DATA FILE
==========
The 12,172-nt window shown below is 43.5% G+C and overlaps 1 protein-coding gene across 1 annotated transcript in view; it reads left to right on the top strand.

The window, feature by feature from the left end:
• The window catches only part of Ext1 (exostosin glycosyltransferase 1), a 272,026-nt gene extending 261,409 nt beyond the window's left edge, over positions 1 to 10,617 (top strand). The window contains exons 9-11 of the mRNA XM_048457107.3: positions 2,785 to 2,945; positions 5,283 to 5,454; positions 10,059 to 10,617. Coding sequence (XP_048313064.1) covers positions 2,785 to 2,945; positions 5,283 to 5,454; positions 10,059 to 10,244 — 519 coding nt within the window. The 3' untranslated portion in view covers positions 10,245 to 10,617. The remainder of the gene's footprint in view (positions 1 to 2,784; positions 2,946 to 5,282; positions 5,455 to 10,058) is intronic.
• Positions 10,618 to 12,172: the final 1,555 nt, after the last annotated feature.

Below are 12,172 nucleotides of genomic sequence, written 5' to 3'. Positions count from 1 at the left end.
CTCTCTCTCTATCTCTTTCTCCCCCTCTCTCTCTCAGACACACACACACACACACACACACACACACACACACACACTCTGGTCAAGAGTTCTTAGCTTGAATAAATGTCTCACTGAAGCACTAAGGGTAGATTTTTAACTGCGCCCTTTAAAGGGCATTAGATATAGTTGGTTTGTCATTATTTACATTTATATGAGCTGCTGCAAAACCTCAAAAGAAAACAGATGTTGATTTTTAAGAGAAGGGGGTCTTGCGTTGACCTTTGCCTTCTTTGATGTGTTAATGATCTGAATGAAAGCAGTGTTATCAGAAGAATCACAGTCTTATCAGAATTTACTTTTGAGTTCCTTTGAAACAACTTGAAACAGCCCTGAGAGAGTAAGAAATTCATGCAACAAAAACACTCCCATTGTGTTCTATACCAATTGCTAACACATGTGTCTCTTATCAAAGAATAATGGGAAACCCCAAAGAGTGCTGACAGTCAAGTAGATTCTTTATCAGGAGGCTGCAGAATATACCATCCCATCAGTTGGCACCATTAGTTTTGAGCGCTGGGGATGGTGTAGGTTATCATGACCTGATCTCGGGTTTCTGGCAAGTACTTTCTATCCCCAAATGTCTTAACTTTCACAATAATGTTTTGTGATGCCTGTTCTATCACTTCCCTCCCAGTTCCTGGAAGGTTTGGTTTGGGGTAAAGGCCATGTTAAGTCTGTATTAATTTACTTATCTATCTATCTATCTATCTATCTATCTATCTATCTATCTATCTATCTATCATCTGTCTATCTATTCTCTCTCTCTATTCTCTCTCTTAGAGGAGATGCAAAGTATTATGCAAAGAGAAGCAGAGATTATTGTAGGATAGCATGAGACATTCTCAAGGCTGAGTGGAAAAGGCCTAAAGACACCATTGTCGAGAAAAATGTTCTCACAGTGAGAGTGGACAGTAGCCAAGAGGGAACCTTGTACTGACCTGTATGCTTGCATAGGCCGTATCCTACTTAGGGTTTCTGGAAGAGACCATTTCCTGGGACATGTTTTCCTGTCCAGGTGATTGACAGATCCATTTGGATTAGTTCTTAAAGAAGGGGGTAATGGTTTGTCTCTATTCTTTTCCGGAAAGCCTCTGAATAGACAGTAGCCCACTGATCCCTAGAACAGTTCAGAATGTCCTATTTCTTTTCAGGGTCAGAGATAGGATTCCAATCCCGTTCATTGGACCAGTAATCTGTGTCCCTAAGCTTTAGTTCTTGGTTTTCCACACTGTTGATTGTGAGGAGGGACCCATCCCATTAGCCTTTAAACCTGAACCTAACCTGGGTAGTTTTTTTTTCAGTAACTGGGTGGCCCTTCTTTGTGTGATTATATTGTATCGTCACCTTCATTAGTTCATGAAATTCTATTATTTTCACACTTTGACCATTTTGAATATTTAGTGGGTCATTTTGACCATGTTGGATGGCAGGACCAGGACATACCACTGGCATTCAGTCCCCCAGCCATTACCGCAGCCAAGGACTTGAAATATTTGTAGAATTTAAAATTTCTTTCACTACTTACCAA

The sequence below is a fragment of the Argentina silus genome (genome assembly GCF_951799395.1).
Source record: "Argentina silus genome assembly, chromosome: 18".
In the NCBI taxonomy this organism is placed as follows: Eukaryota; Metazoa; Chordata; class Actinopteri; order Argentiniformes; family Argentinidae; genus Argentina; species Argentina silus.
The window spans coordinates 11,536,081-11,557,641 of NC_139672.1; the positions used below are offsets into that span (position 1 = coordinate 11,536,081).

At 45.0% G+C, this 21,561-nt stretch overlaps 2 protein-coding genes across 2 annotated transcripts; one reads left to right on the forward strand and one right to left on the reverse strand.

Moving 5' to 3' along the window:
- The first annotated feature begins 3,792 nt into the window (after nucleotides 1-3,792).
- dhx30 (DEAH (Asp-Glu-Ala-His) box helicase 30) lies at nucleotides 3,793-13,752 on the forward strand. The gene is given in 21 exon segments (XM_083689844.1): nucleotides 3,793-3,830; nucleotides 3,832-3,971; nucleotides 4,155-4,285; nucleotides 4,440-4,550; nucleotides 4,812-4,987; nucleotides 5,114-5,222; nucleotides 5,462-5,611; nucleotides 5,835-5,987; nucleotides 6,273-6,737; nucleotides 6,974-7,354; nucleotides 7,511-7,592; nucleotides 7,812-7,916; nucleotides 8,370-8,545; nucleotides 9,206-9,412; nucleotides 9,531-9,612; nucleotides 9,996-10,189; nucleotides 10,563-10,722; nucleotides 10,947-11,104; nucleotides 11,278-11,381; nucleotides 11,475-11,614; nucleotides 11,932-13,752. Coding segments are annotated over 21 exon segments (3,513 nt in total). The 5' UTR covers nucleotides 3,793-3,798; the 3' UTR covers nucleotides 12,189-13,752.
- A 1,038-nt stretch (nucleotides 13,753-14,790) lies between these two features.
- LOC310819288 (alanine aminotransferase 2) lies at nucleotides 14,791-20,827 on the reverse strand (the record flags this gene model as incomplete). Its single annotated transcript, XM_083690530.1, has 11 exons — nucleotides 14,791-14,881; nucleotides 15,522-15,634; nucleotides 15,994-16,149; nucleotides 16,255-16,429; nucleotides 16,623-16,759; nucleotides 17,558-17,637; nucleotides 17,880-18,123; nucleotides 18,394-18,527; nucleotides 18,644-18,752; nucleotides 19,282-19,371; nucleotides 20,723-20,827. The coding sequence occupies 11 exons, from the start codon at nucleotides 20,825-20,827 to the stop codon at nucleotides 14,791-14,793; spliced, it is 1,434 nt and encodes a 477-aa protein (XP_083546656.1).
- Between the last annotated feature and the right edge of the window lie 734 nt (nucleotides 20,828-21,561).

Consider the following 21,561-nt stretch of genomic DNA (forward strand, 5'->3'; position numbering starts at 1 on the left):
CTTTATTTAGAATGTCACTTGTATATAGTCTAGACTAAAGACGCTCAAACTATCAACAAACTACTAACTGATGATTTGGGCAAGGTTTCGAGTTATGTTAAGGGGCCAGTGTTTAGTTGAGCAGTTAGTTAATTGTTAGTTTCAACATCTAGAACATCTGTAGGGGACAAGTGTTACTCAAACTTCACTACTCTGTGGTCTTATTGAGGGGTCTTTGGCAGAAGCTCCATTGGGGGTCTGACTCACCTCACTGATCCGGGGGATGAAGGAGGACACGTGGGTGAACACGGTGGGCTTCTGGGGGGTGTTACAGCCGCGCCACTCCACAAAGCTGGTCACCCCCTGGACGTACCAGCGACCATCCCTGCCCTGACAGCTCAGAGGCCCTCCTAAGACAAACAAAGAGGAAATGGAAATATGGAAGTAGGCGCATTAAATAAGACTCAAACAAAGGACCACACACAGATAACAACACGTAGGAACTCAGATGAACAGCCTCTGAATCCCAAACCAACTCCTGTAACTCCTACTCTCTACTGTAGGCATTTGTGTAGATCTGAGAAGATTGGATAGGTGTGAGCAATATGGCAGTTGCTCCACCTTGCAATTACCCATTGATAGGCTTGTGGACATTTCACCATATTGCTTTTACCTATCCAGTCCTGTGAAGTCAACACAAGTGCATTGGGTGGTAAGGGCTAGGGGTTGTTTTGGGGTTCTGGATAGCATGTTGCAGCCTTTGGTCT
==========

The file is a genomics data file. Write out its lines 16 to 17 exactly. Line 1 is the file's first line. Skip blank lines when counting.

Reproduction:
- LOC310819288 (alanine aminotransferase 2) lies at nucleotides 14,791-20,827 on the reverse strand (the record flags this gene model as incomplete). Its single annotated transcript, XM_083690530.1, has 11 exons — nucleotides 14,791-14,881; nucleotides 15,522-15,634; nucleotides 15,994-16,149; nucleotides 16,255-16,429; nucleotides 16,623-16,759; nucleotides 17,558-17,637; nucleotides 17,880-18,123; nucleotides 18,394-18,527; nucleotides 18,644-18,752; nucleotides 19,282-19,371; nucleotides 20,723-20,827. The coding sequence occupies 11 exons, from the start codon at nucleotides 20,825-20,827 to the stop codon at nucleotides 14,791-14,793; spliced, it is 1,434 nt and encodes a 477-aa protein (XP_083546656.1).
- Between the last annotated feature and the right edge of the window lie 734 nt (nucleotides 20,828-21,561).